Other notable projects on the actor’s diverse 1980s roster included the sci-fi art film Brazil (1985) and the historically inspired The Mission (1986), followed by fare such as the crime drama The Untouchables (1987, in which De Niro played gangster Al Capone opposite Kevin Costner as Eliot Ness) and the action-comedy Midnight Run (1988). (1988).

Acclaim for ‘Goodfellas’ and ‘Awakenings’

De Niro began the 1990s with Goodfellas, another acclaimed gangster film from Scorsese in which he collaborated with Ray Liotta and Joe Pesci. De Niro then starred in Awakenings (1990), directed by Penny Marshall and co-starring Robin Williams as a character based on physician Oliver Sacks, in which he played a catatonic patient brought back to awareness. Dramas remained De Niro’s preferred genre, as he portrayed a blacklisted director in Guilty by Suspicion and a fire chief in Ron Howard’s Backdraft, both in 1991.

Soon after, he was back in the spotlight and reunited with Scorsese in a terrifying way, bulking up to play a tattooed rapist stalking a family in the 1991 remake of Cape Fear. The film was originally released in 1962 and starred Gregory Peck, Robert Mitchum, Polly Bergen, and Lori Martin before being recast with Nick Nolte, Jessica Lange, and Juliette Lewis. (Peck and Mitchum also appeared in the remake.) Fear earned De Niro his sixth Academy Award nomination, and the film became the actor and Scorsese’s highest-grossing collaboration, grossing more than $182 million worldwide.

‘Casino’ and Comedic Fare

After somewhat edgy, comedic outings such as Night and the City (1992) and Mad Dog and Glory (1993), another drama, This Boy’s Life (1993), followed, in which De Niro portrayed an abusive father opposite a young Leonardo DiCaprio. The same year, De Niro made his directorial debut with A Bronx Tale, a film adaptation of Chazz Palminteri’s one-man play. De Niro was virtually unrecognizable as the monster in Kenneth Branagh’s 1994 adaptation of Mary Shelley’s novel Frankenstein.

Another Scorsese film about mob life, this time set in Las Vegas, was released in the fall of 1995. In Casino, co-starring Sharon Stone and Joe Pesci, De Niro played a character based on real-life figure Frank “Lefty” Rosenthal. That same year, De Niro re-teamed with fellow Godfather star Al Pacino in Michael Mann’s Heat, a well-received outing about a bank robber contemplating retirement and a police detective determined to bring him down.

Throughout the rest of the 1990s and into the new millennium, De Niro appeared in a major motion picture as either a lead or a supporting character. With 1999’s Analyze This, a hilarious and highly popular spoof of the mob movies that had made him famous, De Niro ventured into decidedly different territory. Analyze This earned more than $100 million in the United States, with De Niro starring as a crime boss seeking help from a therapist played by Billy Crystal.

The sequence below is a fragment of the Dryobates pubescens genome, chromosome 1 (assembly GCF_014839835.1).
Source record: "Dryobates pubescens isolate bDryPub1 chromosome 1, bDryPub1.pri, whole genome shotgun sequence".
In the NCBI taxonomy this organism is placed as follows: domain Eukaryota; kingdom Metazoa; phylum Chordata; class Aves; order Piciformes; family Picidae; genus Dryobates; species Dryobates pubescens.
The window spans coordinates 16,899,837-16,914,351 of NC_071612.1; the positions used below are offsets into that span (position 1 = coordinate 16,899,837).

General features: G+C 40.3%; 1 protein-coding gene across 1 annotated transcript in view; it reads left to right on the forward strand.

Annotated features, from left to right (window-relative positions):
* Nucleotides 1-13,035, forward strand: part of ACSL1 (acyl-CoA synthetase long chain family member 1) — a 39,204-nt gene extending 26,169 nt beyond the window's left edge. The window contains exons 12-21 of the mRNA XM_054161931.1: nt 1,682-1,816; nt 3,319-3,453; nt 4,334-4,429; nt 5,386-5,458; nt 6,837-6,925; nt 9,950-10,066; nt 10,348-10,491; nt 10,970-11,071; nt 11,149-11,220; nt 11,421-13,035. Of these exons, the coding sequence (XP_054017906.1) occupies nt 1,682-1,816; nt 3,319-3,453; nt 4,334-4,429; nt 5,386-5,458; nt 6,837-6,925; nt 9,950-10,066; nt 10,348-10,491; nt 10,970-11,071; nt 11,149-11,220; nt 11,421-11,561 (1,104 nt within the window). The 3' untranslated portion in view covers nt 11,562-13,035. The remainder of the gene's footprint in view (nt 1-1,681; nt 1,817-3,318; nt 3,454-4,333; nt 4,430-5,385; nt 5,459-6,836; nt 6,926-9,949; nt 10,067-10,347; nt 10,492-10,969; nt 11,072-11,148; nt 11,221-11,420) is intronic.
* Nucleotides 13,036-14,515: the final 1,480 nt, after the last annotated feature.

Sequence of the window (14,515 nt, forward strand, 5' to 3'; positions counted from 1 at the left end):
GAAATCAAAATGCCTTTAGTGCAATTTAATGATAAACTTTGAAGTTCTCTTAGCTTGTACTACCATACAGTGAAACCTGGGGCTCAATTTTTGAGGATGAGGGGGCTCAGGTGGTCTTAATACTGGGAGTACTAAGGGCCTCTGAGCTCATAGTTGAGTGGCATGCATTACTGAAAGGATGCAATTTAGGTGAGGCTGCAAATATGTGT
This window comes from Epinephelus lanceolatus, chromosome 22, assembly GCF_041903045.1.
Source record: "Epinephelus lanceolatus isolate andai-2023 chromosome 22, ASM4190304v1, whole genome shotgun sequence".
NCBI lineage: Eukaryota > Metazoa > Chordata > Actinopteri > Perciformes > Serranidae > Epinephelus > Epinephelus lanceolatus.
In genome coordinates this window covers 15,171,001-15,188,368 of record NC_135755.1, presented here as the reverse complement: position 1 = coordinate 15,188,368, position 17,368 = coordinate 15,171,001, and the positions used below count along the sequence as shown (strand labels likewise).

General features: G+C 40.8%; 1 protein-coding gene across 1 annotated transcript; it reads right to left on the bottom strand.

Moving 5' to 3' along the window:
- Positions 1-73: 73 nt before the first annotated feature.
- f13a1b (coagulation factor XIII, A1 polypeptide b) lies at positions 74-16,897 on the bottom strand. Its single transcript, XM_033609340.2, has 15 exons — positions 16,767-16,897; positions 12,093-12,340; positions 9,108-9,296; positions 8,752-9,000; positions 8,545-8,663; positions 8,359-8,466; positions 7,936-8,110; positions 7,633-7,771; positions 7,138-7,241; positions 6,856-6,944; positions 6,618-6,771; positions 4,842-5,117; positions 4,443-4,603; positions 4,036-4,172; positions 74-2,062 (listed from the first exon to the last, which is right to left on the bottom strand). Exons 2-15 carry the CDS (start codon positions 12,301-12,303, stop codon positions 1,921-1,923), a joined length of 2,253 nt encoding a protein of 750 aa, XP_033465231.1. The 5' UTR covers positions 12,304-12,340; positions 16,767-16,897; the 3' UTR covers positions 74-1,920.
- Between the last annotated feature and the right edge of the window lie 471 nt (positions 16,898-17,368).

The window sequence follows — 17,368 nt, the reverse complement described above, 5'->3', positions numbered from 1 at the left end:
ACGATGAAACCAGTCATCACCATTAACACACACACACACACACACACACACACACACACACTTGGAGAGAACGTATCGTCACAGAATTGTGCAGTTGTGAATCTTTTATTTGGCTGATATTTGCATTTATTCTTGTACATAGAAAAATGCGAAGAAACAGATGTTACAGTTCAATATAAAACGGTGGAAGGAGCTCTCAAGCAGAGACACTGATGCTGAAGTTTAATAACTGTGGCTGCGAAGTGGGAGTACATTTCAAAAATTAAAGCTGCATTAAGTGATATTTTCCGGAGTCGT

‘Parents’ Patriarch, ‘The Good Shepherd’

In 2000, De Niro starred in another comedy, Meet the Parents, as Ben Stiller’s future father-in-law. The smash-hit spawned two sequels, both of which were box-office successes: Meet the Fockers (2004) and Little Fockers (2011). Over the next few years, De Niro would alternate between comedic and serious roles, reuniting with Crystal for Analyze That in 2002 and starring in the spy thriller The Good Shepherd with Matt Damon and Angelina Jolie in 2006. The following year, De Niro appeared in Stardust as a secretive cross-dressing pirate with a golden heart, and in 2009, he returned to dramatic fare with Everybody’s Fine.

‘Silver Linings Playbook’

De Niro received yet another Academy Award nomination for his performance as the father of a mentally disturbed son in David O. Russell’s Silver Linings Playbook (2012). (Bradley Cooper). The following year, he co-starred in the comedy The Big Wedding with Diane Keaton and Katherine Heigl. Other 2013 projects included the thriller Killing Season and the comedy Last Vegas, which starred veteran actors Michael Douglas, Morgan Freeman, and Kevin Kline.

‘Joy,’ ‘The Intern’

Joy, the 2015 biopic based on the life of Miracle Mop inventor Joy Mangano, reunited De Niro with Silver Linings Playbook director Russell and stars Cooper and Jennifer Lawrence. Later that year, in Nancy Meyers’ The Intern, De Niro played a widower who returns to work. He appeared in another biopic, Hands of Stone, in 2016, as Ray Arcel, the trainer of Panamanian boxer Roberto Durán. That same year, President Barack Obama awarded De Niro the Presidential Medal of Freedom for his contributions to the arts.

‘The Wizard of Lies,’ ‘Joker,’ ‘The Irishman’

In the HBO film The Wizard of Lies, De Niro played Bernie Madoff, who gained notoriety for defrauding clients out of billions of dollars through his Ponzi scheme. Both De Niro and Michelle Pfeiffer, who played his wife, were nominated for Golden Globes for their roles in the biopic. Following the announcement that he would be honored with a star on the Hollywood Walk of Fame in 2019, De Niro appeared in two major films that year, playing a talk show host in Joker and the titular hitman and alleged killer of Jimmy Hoffa in Scorsese’s The Irishman.

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De Niro, a longtime Democratic supporter, lashed out at 2016 Republican presidential candidate Donald Trump’s combative demeanor, saying he wanted to punch the New York businessman in the face. During a profanity-laced speech at the National Board of Review Annual Awards Gala in January 2018, he said, “This f——— moron is President. It’s The Emperor’s New Clothes; he’s an f——— fool… our baby-in-chief.”

De Niro blasted Trump with four-letter salutes again at the Tony Awards in June 2018, but this time the president responded on Twitter, calling the actor “a very low IQ individual.” At the end of a performance of the De Niro-directed A Bronx Tale: The Musical, a Trump supporter joined the fray by holding up a “Re-elect Trump 2020” sign near the stage.

Personal Life

In 1976, De Niro married actress Diahnne Abbott. The couple had one son before divorcing in 1988, 12 years later. De Niro went on to have a long relationship with model Toukie Smith, with whom he had twin sons in 1995. De Niro married Grace Hightower in 1997, and they have one son. De Niro and Hightower announced their divorce in November 2018.

Further Reading